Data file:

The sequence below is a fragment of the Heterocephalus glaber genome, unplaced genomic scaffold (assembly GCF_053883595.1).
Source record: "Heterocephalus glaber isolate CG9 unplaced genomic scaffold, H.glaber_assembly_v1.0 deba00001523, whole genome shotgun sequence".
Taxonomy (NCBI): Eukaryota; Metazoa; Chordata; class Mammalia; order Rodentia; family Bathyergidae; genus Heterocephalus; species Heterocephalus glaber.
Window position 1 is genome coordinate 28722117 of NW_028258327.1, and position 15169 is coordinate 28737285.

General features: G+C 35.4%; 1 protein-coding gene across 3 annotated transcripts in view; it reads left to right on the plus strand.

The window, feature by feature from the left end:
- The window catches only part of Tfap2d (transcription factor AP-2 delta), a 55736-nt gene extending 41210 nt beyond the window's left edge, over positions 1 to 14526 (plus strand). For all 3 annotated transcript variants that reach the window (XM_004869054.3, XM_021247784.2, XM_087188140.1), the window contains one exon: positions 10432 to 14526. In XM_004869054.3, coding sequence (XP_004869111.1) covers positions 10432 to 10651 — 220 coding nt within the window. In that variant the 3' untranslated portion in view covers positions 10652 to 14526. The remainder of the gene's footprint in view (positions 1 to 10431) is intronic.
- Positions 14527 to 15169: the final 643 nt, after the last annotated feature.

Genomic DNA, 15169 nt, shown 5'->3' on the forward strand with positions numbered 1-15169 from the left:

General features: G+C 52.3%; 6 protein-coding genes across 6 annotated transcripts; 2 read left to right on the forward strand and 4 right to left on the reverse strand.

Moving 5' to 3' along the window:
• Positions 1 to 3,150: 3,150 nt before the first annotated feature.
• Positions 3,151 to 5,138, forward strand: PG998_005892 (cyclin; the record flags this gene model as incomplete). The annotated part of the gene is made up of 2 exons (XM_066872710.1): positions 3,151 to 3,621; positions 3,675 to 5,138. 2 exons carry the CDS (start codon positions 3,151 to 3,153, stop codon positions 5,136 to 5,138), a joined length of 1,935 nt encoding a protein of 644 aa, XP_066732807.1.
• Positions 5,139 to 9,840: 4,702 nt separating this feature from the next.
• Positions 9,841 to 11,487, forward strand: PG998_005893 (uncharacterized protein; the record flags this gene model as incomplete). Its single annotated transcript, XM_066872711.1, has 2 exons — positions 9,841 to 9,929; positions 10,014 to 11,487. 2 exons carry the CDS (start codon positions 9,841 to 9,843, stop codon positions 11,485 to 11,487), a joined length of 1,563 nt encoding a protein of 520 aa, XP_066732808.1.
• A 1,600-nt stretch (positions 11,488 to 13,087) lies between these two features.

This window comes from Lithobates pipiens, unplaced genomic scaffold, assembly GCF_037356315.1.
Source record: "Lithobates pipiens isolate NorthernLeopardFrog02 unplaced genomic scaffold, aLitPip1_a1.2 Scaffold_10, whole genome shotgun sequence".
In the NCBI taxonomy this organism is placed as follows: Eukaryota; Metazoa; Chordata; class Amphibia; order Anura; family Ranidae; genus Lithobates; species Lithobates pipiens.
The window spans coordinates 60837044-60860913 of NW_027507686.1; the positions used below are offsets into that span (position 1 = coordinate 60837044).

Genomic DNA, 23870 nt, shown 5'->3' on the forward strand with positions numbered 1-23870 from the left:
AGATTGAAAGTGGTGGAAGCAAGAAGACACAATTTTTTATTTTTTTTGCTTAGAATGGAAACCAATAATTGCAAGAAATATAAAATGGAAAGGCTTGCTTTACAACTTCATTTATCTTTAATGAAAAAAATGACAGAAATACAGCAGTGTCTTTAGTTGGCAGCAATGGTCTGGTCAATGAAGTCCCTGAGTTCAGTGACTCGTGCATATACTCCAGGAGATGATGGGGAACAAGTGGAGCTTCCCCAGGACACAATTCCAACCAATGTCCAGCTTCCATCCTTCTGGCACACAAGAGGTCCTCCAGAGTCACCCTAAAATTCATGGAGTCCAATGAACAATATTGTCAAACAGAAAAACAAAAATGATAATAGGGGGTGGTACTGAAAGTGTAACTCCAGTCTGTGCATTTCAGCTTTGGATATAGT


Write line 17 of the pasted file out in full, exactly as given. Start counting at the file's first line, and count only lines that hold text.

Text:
This window comes from Lithobates pipiens, unplaced genomic scaffold, assembly GCF_037356315.1.